DR650

Steep Slopes

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This thread is very entertaining. DR, I've come to the conclusion that you just like to argue and you'll always be right about everything. That's the definition of a troll in my books.

Again not a single one of you have come up with any evidence that leaning back is the way to go?? Not a single one other then your own limited experience.

Because I know leaning back is wrong and found evidence to support my arguement you think I am nothing but a troll???

That is your best defence???

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I agree Andi that is a steep slope covered with rock. NOt a nice combination but you do do slopes.

I do them. They scare the crap outta me when they are that steep but I have to do it. It's part of the deal. And it helps me grow and learn and gain confidence. Still scares me though ... :twitch:

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I do them. They scare the crap outta me when they are that steep but I have to do it. It's part of the deal. And it helps me grow and learn and gain confidence. Still scares me though ... :twitch:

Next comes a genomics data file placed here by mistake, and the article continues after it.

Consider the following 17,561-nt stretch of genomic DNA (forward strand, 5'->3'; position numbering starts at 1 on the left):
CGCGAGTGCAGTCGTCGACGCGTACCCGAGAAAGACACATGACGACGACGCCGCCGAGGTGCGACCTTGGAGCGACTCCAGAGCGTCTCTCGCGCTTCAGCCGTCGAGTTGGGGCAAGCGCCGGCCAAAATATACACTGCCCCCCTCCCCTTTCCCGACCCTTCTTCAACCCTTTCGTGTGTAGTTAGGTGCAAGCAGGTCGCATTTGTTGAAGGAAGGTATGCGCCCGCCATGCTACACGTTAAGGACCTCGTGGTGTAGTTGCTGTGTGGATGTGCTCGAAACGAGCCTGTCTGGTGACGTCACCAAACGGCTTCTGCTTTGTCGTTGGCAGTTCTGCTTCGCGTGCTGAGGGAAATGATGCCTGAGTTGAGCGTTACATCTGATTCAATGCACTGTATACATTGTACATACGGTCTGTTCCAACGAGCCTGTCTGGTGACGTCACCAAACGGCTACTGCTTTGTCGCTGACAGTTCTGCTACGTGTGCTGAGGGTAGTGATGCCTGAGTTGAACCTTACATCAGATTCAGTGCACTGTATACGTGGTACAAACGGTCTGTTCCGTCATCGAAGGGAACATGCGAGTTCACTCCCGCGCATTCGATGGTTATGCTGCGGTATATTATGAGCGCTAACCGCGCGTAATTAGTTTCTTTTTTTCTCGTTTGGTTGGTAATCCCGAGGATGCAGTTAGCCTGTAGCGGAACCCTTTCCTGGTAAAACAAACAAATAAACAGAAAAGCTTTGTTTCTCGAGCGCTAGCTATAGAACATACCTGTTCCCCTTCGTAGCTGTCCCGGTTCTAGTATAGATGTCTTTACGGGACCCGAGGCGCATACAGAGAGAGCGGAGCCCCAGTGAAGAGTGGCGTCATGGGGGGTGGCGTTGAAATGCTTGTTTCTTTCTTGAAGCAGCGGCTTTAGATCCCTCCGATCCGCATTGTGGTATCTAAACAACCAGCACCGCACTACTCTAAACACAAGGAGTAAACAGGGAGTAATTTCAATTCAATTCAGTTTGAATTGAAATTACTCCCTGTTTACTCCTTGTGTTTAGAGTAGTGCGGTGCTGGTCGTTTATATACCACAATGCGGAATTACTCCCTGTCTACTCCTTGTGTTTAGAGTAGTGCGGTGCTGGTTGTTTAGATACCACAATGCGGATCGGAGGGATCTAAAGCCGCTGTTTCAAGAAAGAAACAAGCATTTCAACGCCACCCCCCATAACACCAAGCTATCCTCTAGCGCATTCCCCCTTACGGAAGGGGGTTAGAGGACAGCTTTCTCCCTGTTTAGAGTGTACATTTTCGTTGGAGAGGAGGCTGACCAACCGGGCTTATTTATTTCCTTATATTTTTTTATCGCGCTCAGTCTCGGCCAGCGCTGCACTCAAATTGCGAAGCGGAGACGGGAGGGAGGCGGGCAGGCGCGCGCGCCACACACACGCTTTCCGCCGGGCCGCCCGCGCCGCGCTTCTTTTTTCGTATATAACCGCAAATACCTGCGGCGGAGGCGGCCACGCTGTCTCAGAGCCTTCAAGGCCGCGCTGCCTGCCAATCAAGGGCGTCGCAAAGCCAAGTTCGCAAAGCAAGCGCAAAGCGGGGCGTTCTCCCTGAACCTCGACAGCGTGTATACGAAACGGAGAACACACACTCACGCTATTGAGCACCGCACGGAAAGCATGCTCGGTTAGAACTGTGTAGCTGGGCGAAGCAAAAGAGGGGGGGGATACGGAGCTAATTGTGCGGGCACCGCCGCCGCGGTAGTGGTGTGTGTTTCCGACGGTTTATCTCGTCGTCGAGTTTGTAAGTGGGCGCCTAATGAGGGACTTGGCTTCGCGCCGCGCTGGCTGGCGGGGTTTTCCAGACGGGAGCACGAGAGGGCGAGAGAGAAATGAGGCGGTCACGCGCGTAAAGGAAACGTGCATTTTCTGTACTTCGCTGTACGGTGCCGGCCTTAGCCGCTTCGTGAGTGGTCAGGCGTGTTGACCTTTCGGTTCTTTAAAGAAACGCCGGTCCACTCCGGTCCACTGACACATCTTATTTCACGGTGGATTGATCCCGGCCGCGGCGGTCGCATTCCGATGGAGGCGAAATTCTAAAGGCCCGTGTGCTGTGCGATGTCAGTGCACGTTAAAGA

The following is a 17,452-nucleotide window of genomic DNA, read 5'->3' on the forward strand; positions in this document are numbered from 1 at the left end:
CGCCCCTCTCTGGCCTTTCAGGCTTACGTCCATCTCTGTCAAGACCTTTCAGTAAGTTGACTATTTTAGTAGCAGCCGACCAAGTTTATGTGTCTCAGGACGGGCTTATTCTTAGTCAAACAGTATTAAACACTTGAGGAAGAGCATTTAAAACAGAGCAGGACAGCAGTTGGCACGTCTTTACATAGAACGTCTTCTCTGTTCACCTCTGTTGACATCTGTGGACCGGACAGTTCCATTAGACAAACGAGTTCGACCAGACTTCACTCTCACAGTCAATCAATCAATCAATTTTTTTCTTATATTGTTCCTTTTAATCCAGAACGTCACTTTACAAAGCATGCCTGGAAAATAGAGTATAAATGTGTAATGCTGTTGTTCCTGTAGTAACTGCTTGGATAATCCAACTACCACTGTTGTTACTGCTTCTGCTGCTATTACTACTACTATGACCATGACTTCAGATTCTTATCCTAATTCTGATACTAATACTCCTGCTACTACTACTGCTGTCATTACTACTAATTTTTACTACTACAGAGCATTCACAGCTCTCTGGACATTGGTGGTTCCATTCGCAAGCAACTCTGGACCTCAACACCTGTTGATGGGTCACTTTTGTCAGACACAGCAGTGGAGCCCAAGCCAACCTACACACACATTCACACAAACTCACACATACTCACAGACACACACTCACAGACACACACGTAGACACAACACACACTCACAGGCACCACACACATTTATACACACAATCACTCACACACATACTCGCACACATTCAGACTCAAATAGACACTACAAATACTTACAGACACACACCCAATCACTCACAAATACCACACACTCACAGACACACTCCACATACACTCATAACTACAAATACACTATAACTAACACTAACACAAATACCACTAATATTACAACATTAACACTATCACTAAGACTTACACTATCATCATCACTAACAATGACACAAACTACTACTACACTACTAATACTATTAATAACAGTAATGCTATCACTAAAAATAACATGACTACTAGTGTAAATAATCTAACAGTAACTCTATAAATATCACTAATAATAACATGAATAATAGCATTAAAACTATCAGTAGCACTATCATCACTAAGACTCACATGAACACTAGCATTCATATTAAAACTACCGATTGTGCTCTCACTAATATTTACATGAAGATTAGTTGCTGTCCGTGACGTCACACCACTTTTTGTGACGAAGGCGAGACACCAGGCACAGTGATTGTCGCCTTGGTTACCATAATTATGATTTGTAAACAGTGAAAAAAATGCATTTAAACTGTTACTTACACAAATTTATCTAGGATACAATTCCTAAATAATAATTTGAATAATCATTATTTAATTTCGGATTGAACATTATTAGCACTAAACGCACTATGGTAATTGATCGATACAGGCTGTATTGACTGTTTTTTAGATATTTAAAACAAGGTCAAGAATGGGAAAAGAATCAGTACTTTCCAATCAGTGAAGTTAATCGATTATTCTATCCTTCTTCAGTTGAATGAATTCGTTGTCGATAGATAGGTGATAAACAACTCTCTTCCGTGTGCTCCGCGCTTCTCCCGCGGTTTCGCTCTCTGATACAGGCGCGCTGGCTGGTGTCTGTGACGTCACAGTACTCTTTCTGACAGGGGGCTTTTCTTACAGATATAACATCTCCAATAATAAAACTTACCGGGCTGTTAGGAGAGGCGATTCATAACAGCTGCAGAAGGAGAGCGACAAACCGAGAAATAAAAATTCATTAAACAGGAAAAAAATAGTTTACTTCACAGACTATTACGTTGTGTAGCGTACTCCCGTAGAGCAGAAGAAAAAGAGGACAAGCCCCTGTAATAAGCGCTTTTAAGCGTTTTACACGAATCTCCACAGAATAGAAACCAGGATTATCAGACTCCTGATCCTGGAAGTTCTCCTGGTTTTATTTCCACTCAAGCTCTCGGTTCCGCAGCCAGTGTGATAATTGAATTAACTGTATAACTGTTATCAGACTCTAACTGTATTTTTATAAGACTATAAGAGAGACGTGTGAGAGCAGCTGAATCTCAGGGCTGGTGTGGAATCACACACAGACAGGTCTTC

Andi if you ever feel your horse slipping remember me, trust me and lean forward to steady him. I am not making this stuff up.

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I graduated and got a job almost the same week in a university lab doing research. I retired after putting in 45 years and 4 months. I did research , ran all the undergrad engineering classes and a couple of grad courses, worked cases for the court and private companies but through it all I rode, rode , rode, every day I found the time to ride. Down the line I got to pick my own hours so every afternoon I went for a ride. Got a problem with that???

Grouchy Grizzle you are Grouchy.

Nope. No problem with it at all. Glad you cleared it up because the post made it seem you had researched this whole riding downhill problem all that time. Problem is just with you and how you go about presenting things. And I am not Grouchy Grizzle but Grouchy Grizzly. Would have been Grumpy Grizzly but Grumpy was already taken by one of the 7 dwarfs.